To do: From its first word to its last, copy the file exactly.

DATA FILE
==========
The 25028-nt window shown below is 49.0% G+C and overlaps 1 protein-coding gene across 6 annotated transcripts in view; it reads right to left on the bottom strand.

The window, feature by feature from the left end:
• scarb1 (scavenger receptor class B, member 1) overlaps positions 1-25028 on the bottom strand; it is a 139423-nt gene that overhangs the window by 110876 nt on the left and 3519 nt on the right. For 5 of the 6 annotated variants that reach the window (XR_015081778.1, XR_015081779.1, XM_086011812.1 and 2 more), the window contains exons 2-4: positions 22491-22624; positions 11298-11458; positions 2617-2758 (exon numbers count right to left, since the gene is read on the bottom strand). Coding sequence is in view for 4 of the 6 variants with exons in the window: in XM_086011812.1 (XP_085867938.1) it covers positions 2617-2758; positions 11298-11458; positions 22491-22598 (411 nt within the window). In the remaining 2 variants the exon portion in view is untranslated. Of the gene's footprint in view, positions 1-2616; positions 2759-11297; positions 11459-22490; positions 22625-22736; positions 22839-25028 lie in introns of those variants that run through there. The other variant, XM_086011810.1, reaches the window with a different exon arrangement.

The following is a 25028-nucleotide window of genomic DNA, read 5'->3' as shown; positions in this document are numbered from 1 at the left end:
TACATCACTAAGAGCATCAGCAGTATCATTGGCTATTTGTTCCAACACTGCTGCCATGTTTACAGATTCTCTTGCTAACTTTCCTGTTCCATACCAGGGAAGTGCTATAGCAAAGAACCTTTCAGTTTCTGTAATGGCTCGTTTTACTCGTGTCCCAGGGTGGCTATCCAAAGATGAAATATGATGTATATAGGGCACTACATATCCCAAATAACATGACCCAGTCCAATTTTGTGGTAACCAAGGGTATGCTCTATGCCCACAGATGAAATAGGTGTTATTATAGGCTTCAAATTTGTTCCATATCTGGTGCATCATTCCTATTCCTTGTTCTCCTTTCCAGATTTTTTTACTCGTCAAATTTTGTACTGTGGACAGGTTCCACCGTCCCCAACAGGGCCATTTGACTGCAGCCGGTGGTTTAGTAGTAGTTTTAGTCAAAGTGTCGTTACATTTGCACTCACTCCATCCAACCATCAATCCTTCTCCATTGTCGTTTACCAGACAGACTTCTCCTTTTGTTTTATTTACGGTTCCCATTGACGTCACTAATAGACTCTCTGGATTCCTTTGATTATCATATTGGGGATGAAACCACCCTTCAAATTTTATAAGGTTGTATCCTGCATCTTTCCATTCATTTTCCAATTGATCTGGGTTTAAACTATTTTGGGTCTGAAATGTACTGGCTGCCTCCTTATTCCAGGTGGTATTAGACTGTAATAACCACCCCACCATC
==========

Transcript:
The 25028-nt window shown below is 49.0% G+C and overlaps 1 protein-coding gene across 6 annotated transcripts in view; it reads right to left on the bottom strand.

The window, feature by feature from the left end:
• scarb1 (scavenger receptor class B, member 1) overlaps positions 1-25028 on the bottom strand; it is a 139423-nt gene that overhangs the window by 110876 nt on the left and 3519 nt on the right. For 5 of the 6 annotated variants that reach the window (XR_015081778.1, XR_015081779.1, XM_086011812.1 and 2 more), the window contains exons 2-4: positions 22491-22624; positions 11298-11458; positions 2617-2758 (exon numbers count right to left, since the gene is read on the bottom strand). Coding sequence is in view for 4 of the 6 variants with exons in the window: in XM_086011812.1 (XP_085867938.1) it covers positions 2617-2758; positions 11298-11458; positions 22491-22598 (411 nt within the window). In the remaining 2 variants the exon portion in view is untranslated. Of the gene's footprint in view, positions 1-2616; positions 2759-11297; positions 11459-22490; positions 22625-22736; positions 22839-25028 lie in introns of those variants that run through there. The other variant, XM_086011810.1, reaches the window with a different exon arrangement.

The following is a 25028-nucleotide window of genomic DNA, read 5'->3' as shown; positions in this document are numbered from 1 at the left end:
TACATCACTAAGAGCATCAGCAGTATCATTGGCTATTTGTTCCAACACTGCTGCCATGTTTACAGATTCTCTTGCTAACTTTCCTGTTCCATACCAGGGAAGTGCTATAGCAAAGAACCTTTCAGTTTCTGTAATGGCTCGTTTTACTCGTGTCCCAGGGTGGCTATCCAAAGATGAAATATGATGTATATAGGGCACTACATATCCCAAATAACATGACCCAGTCCAATTTTGTGGTAACCAAGGGTATGCTCTATGCCCACAGATGAAATAGGTGTTATTATAGGCTTCAAATTTGTTCCATATCTGGTGCATCATTCCTATTCCTTGTTCTCCTTTCCAGATTTTTTTACTCGTCAAATTTTGTACTGTGGACAGGTTCCACCGTCCCCAACAGGGCCATTTGACTGCAGCCGGTGGTTTAGTAGTAGTTTTAGTCAAAGTGTCGTTACATTTGCACTCACTCCATCCAACCATCAATCCTTCTCCATTGTCGTTTACCAGACAGACTTCTCCTTTTGTTTTATTTACGGTTCCCATTGACGTCACTAATAGACTCTCTGGATTCCTTTGATTATCATATTGGGGATGAAACCACCCTTCAAATTTTATAAGGTTGTATCCTGCATCTTTCCATTCATTTTCCAATTGATCTGGGTTTAAACTATTTTGGGTCTGAAATGTACTGGCTGCCTCCTTATTCCAGGTGGTATTAGACTGTAATAACCACCCCACCATC